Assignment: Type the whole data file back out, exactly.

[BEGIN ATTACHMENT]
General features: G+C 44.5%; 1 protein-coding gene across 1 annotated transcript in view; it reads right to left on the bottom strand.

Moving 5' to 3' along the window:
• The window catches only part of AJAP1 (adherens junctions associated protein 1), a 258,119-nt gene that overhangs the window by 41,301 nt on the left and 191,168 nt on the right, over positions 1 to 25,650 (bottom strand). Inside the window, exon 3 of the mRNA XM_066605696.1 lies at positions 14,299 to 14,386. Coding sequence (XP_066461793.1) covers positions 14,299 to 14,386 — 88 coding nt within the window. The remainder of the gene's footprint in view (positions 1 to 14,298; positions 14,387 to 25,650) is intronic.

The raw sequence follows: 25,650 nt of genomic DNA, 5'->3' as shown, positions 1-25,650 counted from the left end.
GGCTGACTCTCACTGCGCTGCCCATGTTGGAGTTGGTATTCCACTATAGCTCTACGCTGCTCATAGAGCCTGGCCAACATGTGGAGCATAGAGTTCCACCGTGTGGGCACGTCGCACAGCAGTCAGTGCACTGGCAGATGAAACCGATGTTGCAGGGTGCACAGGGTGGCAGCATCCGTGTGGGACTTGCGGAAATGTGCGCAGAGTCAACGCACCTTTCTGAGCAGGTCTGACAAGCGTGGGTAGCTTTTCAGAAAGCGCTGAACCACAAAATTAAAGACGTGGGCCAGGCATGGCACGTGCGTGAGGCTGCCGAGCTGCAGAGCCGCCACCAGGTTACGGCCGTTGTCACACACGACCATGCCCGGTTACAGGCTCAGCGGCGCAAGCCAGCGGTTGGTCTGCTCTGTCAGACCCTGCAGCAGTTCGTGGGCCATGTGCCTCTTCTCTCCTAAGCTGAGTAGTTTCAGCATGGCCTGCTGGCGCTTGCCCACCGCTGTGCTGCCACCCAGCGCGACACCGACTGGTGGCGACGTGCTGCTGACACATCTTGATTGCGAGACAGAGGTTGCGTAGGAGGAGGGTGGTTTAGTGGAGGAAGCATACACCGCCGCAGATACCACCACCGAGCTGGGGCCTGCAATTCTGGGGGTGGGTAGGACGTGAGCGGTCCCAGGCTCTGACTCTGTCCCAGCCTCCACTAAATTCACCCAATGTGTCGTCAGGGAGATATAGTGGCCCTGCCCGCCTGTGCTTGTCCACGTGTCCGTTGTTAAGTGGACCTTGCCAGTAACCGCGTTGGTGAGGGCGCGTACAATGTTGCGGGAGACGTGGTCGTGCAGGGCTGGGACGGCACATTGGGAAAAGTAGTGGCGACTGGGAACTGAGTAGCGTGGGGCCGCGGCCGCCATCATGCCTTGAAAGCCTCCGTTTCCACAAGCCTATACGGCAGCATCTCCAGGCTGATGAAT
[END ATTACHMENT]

General features: G+C 44.5%; 1 protein-coding gene across 1 annotated transcript in view; it reads right to left on the bottom strand.

Moving 5' to 3' along the window:
• The window catches only part of AJAP1 (adherens junctions associated protein 1), a 258,119-nt gene that overhangs the window by 41,301 nt on the left and 191,168 nt on the right, over positions 1 to 25,650 (bottom strand). Inside the window, exon 3 of the mRNA XM_066605696.1 lies at positions 14,299 to 14,386. Coding sequence (XP_066461793.1) covers positions 14,299 to 14,386 — 88 coding nt within the window. The remainder of the gene's footprint in view (positions 1 to 14,298; positions 14,387 to 25,650) is intronic.

The raw sequence follows: 25,650 nt of genomic DNA, 5'->3' as shown, positions 1-25,650 counted from the left end.
GGCTGACTCTCACTGCGCTGCCCATGTTGGAGTTGGTATTCCACTATAGCTCTACGCTGCTCATAGAGCCTGGCCAACATGTGGAGCATAGAGTTCCACCGTGTGGGCACGTCGCACAGCAGTCAGTGCACTGGCAGATGAAACCGATGTTGCAGGGTGCACAGGGTGGCAGCATCCGTGTGGGACTTGCGGAAATGTGCGCAGAGTCAACGCACCTTTCTGAGCAGGTCTGACAAGCGTGGGTAGCTTTTCAGAAAGCGCTGAACCACAAAATTAAAGACGTGGGCCAGGCATGGCACGTGCGTGAGGCTGCCGAGCTGCAGAGCCGCCACCAGGTTACGGCCGTTGTCACACACGACCATGCCCGGTTACAGGCTCAGCGGCGCAAGCCAGCGGTTGGTCTGCTCTGTCAGACCCTGCAGCAGTTCGTGGGCCATGTGCCTCTTCTCTCCTAAGCTGAGTAGTTTCAGCATGGCCTGCTGGCGCTTGCCCACCGCTGTGCTGCCACCCAGCGCGACACCGACTGGTGGCGACGTGCTGCTGACACATCTTGATTGCGAGACAGAGGTTGCGTAGGAGGAGGGTGGTTTAGTGGAGGAAGCATACACCGCCGCAGATACCACCACCGAGCTGGGGCCTGCAATTCTGGGGGTGGGTAGGACGTGAGCGGTCCCAGGCTCTGACTCTGTCCCAGCCTCCACTAAATTCACCCAATGTGTCGTCAGGGAGATATAGTGGCCCTGCCCGCCTGTGCTTGTCCACGTGTCCGTTGTTAAGTGGACCTTGCCAGTAACCGCGTTGGTGAGGGCGCGTACAATGTTGCGGGAGACGTGGTCGTGCAGGGCTGGGACGGCACATTGGGAAAAGTAGTGGCGACTGGGAACTGAGTAGCGTGGGGCCGCGGCCGCCATCATGCCTTGAAAGCCTCCGTTTCCACAAGCCTATACGGCAGCATCTCCAGGCTGATGAAT